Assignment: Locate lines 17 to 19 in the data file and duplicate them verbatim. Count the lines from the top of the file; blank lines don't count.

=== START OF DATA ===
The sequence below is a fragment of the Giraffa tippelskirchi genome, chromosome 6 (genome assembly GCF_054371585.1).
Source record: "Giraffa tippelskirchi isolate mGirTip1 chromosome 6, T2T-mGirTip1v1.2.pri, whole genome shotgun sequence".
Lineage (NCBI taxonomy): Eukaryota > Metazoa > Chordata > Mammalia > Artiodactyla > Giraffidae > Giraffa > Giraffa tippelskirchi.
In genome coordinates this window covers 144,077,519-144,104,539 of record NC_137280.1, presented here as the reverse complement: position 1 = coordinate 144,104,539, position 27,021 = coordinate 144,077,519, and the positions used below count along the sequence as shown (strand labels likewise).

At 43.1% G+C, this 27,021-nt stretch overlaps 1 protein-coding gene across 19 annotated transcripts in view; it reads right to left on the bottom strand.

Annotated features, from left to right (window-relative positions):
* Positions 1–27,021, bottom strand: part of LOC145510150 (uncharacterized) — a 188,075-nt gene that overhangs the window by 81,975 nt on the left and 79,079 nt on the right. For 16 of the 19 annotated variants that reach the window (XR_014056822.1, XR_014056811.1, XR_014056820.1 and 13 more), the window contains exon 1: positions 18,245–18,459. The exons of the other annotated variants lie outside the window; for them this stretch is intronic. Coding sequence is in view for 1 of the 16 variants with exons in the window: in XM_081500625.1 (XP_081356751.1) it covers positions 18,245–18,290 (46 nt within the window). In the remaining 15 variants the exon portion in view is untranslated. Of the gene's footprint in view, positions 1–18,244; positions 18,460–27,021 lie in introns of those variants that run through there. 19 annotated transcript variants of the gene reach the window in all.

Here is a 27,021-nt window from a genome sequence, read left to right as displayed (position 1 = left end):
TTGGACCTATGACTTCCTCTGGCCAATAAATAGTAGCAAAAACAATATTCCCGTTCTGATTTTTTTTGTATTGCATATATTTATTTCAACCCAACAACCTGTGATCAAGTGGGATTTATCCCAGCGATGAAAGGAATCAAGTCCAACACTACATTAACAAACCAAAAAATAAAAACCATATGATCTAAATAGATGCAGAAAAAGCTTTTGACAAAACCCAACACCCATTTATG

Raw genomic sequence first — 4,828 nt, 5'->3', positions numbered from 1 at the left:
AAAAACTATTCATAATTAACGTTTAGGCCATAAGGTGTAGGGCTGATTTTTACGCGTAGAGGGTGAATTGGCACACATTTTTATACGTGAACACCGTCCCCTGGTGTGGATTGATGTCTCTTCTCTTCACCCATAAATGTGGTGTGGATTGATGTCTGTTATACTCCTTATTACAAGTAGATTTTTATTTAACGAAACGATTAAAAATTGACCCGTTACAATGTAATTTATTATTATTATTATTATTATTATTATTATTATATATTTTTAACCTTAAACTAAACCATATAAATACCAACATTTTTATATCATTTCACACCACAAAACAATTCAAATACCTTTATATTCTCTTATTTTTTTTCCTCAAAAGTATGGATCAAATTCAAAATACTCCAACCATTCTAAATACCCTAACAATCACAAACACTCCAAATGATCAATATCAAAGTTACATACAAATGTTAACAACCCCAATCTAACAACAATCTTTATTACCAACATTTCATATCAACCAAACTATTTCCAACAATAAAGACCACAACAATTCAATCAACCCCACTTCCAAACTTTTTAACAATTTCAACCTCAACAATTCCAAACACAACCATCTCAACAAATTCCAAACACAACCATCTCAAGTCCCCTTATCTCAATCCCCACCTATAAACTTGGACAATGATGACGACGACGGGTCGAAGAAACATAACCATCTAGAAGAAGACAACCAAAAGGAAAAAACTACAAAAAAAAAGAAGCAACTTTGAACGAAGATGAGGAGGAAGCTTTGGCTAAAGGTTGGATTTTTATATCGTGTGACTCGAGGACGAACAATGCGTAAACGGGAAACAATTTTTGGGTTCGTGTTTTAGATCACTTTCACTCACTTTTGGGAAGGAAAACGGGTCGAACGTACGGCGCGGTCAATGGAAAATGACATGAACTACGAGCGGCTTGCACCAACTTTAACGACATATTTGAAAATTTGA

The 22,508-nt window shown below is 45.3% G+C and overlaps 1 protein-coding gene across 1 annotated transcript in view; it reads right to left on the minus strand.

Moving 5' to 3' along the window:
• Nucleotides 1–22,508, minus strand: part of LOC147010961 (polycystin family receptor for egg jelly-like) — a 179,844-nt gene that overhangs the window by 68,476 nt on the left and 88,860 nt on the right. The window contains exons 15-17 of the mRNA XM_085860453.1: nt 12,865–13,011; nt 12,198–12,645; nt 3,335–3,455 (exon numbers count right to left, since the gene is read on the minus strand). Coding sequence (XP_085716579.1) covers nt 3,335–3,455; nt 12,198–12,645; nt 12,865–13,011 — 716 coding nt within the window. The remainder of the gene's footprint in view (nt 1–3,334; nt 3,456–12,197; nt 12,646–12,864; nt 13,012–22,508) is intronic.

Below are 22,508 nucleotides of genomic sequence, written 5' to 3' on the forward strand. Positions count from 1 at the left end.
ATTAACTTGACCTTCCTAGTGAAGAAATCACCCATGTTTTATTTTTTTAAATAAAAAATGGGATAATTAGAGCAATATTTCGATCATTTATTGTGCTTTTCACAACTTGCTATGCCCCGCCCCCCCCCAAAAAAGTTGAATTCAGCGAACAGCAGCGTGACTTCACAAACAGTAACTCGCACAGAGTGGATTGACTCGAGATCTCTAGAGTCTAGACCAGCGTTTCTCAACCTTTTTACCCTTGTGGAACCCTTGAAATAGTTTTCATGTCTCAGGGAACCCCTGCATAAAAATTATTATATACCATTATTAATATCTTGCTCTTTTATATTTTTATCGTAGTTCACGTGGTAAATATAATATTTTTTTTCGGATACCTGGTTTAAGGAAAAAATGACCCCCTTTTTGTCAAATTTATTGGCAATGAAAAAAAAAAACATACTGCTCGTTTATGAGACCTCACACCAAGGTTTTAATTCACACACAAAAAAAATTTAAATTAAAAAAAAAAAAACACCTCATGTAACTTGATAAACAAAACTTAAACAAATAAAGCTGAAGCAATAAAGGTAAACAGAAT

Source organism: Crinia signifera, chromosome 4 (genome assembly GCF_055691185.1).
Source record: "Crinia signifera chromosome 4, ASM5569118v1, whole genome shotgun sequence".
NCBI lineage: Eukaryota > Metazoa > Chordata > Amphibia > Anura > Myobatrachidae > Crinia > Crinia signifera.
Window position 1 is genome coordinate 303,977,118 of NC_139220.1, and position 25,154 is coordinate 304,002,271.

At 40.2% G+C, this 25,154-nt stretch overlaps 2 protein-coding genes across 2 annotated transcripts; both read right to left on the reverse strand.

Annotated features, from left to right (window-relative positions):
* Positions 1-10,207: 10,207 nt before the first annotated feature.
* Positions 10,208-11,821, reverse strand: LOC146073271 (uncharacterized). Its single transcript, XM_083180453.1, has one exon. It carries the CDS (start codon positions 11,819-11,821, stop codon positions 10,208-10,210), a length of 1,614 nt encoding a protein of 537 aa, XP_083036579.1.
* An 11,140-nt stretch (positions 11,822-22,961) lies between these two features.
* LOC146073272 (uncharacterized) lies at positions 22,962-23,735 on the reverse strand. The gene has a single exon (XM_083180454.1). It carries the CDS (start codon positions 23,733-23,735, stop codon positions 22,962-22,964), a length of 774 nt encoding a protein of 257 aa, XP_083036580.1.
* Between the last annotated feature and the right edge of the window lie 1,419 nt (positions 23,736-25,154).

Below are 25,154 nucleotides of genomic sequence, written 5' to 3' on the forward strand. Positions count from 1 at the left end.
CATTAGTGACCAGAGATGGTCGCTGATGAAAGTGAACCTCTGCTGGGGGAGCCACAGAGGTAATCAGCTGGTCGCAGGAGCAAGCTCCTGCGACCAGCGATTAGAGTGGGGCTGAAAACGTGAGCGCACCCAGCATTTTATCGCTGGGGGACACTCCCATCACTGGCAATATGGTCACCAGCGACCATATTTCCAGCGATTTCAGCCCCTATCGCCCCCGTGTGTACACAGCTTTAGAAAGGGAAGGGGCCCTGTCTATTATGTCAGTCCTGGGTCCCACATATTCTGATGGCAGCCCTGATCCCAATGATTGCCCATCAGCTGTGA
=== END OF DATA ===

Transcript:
Source organism: Crinia signifera, chromosome 4 (genome assembly GCF_055691185.1).
Source record: "Crinia signifera chromosome 4, ASM5569118v1, whole genome shotgun sequence".
NCBI lineage: Eukaryota > Metazoa > Chordata > Amphibia > Anura > Myobatrachidae > Crinia > Crinia signifera.